3 Key Challenges in Implementing Multi-Echelon Inventory Optimization
By definition, multi-echelon provides an unprecedented advantage to businesses looking to free up working capital and optimizes existing production processes. In fact, we have recently applied the logic to a client in the chemical industry with a complicated Bill of Material (BOM) up to 12 levels deep, and the company is currently enjoying a savings of up to 50% after implementing a multi-echelon inventory process.
Even with the considerable success of this client, many businesses still fail to implement or adopt a multi-echelon inventory optimization due to three main reasons:
Problem #1: multi-echelon is counter-intuitive leading to a general distrust of results
Taking into account the results of the multi-echelon safety stock optimization, pushing all the safety stock out is somewhat counter-intuitive for a number of reasons. When we do seminars on multi-echelon, people will fiercely resist the result with arguments such as:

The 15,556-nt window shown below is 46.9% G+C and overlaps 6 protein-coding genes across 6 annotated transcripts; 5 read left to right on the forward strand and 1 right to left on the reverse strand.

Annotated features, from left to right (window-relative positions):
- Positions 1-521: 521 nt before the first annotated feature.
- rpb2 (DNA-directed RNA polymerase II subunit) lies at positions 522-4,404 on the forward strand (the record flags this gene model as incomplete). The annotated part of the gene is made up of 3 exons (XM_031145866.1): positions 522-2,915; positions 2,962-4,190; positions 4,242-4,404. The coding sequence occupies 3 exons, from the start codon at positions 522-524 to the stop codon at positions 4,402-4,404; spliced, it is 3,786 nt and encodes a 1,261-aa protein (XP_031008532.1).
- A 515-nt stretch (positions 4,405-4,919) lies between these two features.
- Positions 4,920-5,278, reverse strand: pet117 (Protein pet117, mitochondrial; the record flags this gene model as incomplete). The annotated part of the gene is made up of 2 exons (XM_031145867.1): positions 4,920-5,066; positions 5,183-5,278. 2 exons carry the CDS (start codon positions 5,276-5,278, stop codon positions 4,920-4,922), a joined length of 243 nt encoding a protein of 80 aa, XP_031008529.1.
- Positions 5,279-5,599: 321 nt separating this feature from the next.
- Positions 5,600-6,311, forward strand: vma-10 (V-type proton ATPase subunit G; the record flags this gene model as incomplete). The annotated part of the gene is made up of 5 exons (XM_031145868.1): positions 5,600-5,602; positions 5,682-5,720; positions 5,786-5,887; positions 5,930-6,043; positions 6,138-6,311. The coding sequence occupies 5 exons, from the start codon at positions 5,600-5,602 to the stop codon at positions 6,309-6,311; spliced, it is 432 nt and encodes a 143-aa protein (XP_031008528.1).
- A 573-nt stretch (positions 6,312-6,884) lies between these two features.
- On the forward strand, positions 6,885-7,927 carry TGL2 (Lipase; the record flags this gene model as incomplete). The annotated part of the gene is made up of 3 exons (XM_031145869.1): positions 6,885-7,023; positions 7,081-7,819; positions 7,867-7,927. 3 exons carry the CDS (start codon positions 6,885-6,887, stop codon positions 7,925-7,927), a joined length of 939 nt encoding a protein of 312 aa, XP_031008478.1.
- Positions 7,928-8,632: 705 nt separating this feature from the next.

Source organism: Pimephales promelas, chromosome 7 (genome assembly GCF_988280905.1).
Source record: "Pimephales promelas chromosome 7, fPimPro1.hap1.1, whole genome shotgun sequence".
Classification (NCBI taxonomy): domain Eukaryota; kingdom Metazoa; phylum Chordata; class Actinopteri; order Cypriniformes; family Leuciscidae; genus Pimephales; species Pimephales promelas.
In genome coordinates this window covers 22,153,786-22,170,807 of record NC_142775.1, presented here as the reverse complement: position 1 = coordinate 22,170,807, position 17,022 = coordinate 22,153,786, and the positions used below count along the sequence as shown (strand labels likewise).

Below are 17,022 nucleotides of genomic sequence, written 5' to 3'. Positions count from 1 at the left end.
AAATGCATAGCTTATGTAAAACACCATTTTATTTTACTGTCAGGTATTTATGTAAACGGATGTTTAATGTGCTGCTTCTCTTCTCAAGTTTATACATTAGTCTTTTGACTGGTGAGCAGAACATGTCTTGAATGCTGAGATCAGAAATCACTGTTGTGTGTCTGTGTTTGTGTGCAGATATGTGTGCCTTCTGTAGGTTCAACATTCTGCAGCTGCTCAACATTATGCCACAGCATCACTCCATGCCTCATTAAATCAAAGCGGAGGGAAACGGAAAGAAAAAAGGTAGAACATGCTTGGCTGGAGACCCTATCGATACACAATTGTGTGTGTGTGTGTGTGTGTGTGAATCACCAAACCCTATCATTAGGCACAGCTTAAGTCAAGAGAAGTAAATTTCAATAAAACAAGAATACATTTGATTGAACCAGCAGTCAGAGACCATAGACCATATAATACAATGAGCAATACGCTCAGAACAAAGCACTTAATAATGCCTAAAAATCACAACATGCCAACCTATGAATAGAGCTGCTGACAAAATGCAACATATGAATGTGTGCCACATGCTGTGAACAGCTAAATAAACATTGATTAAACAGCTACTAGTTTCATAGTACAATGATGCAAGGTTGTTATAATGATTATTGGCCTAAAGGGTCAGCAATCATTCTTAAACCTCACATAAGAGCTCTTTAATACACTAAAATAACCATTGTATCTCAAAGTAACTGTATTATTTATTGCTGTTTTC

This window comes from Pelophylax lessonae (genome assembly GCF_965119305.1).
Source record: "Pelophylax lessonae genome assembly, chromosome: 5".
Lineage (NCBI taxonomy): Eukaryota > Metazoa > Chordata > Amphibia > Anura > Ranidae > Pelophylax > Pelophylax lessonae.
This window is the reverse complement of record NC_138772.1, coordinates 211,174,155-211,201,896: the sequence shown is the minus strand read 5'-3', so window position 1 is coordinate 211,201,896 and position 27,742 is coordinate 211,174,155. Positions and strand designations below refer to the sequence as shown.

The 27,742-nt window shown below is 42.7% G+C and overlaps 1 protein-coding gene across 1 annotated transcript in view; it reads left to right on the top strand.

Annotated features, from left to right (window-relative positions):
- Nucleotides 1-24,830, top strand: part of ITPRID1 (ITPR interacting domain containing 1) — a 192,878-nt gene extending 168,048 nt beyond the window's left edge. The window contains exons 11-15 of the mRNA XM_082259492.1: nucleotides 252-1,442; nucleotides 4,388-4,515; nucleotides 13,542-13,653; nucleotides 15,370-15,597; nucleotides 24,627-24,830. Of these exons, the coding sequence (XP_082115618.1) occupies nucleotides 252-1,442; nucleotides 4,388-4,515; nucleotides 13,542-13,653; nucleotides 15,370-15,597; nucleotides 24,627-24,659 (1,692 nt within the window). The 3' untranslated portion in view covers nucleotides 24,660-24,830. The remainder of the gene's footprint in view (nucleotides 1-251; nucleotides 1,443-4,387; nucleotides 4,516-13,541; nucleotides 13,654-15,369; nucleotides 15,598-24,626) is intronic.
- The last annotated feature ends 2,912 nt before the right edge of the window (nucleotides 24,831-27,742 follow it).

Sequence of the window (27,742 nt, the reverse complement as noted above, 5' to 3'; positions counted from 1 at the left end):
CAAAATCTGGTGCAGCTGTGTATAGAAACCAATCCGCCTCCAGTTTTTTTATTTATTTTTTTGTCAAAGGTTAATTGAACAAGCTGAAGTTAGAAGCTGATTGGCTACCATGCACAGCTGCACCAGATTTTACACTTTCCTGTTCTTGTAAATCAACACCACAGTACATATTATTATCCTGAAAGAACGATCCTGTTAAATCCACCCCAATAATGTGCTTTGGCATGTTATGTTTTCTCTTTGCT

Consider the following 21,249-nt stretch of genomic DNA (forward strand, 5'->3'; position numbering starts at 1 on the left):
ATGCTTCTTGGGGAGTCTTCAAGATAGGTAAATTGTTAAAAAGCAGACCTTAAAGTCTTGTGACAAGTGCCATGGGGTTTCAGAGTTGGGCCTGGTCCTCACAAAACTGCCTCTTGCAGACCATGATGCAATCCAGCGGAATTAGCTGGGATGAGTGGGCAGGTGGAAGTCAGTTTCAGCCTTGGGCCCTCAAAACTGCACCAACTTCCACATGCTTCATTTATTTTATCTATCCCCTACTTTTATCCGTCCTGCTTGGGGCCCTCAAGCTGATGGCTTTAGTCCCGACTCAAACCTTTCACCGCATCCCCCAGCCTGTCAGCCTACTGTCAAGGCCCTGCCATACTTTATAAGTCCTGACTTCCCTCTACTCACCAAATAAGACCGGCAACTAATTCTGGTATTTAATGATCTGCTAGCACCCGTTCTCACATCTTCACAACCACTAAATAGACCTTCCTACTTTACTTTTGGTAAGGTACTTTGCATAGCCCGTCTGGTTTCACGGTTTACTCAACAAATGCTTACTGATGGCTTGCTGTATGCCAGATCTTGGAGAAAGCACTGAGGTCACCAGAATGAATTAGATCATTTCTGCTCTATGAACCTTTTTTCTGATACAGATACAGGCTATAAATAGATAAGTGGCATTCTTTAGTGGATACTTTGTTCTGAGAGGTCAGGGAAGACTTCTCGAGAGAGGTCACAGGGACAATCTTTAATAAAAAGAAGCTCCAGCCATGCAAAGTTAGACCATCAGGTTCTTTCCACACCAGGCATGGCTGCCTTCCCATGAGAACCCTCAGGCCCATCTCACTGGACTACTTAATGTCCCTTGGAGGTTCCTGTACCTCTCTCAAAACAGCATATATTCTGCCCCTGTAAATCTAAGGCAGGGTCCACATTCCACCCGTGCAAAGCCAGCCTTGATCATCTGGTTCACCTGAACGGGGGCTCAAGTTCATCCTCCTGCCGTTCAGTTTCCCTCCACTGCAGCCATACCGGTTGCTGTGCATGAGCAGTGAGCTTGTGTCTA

Doesn’t APICS teach you to ‘centralize’ safety stock? I thought centralizing safety stock was reducing the safety stock requirement?
The regional forecast is of such poor quality?! Doesn’t it make more sense to keep the safety stock at the central DC so we can still decide where to send it? If I send it to the RDC based on their forecast, I will always have too much in some and shortage in another.
Are you pushing out our inventory to the most expensive part of the supply chain? That is especially frightening!
Solution: Learning to understand how multi-echelon makes a difference
In general, we answer the concerns that our clients or potential clients have by saying yes, the central demand is more stable, or the central forecast will be more accurate, but that doesn’t mean that’s where you should put your central safety stock. Explaining why goes as follows: